Album Title: Lykaia
Label: UDR Music
Release Date: 3 February 2017
I’m a relatively late convert to the Soen cause having only discovered the Swedish band via their previous, sophomore release, ‘Tellurian’, although it is an album for which I have a lot of time. However, I can safely say that ‘Lykaia’ is another step up in almost every regard and as such, this is an album that any self-respecting prog fan needs to hear. In fact, given many of the other ingredients within the Soen sound, you don’t even need to be a fervent fan of progressive music to fully appreciate this record. I could end the review there, but I won’t as there is a lot more to say.
The truly great thing about Soen, particularly on ‘Lykaia’ is that they don’t sound like anyone else. There are definite nods towards the likes of Opeth and Tool, but ultimately, Soen have cultivated their own sound. Given that I’m not a fan of either Tool or Opeth, that bodes well for me when listening to this.
I also hear inflections of Katatonia although this similarity is born out more from the overall tones on ‘Lykaia’ than the music itself if that makes sense. With Soen here and with Katatonia, I get that same sense of frustration, despair and darkness of the human psyche as well as an overall sense of a claustrophobic urban dystopia where negativity is rife and constantly threatens to stifle anything more positive and hopeful, albeit not always successfully.
The subject matter explored on ‘Lykaia’ is difficult to fully decode but I think that this is part of the charm of Soen’s music. There are definite religious connotations and themes about the journey of mankind but the lyrics force you to think and also to use your imagination, which I like. And they’re definitely not light-hearted or facile, something else I welcome with open arms.
What strikes me when I listen is the assured nature of the band and their output. It doesn’t sound forced or contrived; instead, I get the sense that what has been created has come about because of a clarity of purpose as well as a strong focus and belief, not to mention the accomplished performances from within the Soen collective. My conjecture is that something this creative and effortlessly stunning could not have materialised otherwise. Everything sounds just right, whether it is an intense or groovy rhythm, a carefully-crafted melody, a powerful riff or a majestic vocal. In fact, the word ‘majestic’ fits the entirety of ‘Lykaia’ perfectly.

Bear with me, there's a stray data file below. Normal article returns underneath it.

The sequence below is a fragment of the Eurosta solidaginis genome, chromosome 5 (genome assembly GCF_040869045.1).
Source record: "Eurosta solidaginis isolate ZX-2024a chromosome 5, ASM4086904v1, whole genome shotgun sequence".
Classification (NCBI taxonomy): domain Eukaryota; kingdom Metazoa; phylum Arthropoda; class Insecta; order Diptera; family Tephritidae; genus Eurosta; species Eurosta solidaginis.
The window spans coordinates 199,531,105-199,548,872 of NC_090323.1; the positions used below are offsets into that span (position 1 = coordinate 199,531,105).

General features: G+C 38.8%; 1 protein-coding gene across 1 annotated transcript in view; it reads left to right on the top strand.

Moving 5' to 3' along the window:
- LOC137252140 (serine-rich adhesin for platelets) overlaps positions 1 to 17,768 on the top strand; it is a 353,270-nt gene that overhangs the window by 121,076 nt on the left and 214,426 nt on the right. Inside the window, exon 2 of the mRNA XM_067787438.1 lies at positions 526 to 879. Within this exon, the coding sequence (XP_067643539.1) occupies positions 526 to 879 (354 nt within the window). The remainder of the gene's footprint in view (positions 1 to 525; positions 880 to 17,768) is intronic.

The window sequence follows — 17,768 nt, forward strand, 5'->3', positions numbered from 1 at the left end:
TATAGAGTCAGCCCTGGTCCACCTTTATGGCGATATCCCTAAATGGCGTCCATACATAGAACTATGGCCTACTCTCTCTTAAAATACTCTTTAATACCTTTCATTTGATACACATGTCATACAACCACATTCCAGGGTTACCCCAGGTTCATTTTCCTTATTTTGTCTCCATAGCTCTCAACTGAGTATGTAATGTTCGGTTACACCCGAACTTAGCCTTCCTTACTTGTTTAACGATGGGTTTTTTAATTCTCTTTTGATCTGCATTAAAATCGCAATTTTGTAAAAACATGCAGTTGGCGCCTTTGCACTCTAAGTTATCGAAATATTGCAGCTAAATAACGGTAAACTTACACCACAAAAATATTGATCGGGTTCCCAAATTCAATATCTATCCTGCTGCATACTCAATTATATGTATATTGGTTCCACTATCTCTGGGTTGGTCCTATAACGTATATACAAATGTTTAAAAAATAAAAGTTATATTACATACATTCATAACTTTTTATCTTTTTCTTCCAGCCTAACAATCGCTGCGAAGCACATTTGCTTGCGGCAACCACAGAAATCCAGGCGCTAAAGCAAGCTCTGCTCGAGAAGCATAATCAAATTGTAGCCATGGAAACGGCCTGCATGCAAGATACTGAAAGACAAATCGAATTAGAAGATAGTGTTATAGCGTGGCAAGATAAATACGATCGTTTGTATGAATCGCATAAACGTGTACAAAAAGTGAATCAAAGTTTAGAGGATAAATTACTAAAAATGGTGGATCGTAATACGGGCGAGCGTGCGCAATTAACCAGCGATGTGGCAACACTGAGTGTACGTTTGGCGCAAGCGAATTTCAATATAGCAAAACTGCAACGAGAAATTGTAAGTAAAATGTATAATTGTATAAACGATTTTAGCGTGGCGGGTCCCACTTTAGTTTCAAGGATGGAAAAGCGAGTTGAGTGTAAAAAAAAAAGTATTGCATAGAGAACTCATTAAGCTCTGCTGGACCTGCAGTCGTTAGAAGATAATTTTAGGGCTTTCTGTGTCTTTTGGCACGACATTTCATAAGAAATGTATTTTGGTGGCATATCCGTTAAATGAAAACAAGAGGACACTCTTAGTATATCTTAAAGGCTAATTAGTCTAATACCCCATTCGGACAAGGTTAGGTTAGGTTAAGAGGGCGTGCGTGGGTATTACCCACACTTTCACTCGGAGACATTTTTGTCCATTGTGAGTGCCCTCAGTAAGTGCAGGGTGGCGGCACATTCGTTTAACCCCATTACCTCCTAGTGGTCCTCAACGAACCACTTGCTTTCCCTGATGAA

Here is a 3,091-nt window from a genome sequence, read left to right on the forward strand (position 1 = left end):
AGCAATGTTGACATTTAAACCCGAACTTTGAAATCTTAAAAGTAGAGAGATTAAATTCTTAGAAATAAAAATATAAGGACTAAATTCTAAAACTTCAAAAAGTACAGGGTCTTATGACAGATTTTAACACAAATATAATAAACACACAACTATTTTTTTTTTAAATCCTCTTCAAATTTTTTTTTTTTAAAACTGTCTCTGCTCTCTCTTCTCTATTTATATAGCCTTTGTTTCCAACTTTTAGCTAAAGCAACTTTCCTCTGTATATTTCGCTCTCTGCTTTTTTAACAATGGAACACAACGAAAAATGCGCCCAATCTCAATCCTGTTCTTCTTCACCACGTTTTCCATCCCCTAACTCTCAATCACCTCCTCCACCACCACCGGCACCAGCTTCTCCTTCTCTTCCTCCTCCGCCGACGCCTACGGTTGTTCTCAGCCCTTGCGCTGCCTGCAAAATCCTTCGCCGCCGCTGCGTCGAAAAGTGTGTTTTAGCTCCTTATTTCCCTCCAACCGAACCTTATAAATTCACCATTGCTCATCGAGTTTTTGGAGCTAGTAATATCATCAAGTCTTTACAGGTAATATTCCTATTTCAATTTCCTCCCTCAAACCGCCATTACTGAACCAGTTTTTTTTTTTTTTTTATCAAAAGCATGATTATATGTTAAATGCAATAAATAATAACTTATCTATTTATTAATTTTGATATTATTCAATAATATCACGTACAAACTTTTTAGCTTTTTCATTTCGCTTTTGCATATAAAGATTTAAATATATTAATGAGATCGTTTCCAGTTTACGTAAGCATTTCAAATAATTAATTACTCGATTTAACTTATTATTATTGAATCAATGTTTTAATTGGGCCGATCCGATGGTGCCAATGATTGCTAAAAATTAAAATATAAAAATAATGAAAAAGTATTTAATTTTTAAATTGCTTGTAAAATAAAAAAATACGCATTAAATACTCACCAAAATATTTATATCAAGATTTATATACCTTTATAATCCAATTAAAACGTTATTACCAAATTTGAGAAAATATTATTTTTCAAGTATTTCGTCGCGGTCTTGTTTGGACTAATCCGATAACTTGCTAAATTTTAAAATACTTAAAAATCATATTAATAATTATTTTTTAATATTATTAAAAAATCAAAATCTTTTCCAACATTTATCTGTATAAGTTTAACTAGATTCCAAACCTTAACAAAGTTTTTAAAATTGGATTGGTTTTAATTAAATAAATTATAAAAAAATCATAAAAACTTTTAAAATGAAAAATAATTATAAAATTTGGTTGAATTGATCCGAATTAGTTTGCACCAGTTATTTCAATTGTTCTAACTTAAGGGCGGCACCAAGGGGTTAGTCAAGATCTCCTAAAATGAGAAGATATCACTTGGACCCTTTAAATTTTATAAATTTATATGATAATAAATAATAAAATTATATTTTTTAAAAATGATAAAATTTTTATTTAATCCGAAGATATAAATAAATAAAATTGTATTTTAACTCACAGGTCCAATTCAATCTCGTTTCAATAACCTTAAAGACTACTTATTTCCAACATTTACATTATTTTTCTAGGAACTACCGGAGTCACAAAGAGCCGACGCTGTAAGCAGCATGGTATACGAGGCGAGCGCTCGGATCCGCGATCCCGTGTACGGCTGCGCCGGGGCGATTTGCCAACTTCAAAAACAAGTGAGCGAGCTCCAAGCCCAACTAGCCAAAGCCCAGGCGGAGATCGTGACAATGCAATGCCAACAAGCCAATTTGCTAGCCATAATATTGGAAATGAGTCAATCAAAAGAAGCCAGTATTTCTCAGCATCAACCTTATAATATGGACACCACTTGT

All of this is even more impressive given the fact that the band boast two new members for this recording. Avatarium guitarist Marcus Jidell has joined the fold alongside keyboardist/guitarist Lars Åhlund. They both slot into Soen apparently seamlessly and effortlessly alongside existing members Martin Lopez (drums), Joel Ekelöf (vocals) and Stefan Stenberg (bass). The music output certainly has its differences to ‘Tellurian’ and to ‘Cognitive’ before it, but it feels like the result of an increasing maturity rather than a premeditated change of direction brought about by the line-up alterations. Confidence breeds quality and this is a perfect example.
Another really wonderful aspect of ‘Lykaia’ is the way in which it has been recorded. The accompanying press release talks of a deliberate shunning of more modern, synthetic and digital methods in favour of something more authentic. And be left in no doubt that this is evident. Whether it be heavier and more abrasive in tone or softer and more introspective, the music has a gorgeous organic feel to it. The instruments therefore sound more honest and vibrant, warts and all. That’s not to say that there are many warts to be heard, it just means that the performances have been captured as they were played without too much studio enhancement or tweaking. Credit for much of this must go to Marcus Jidell who handled the production of ‘Lykaia’ and who has done a most excellent job. I would venture to suggest that those who choose the vinyl option are in for a treat.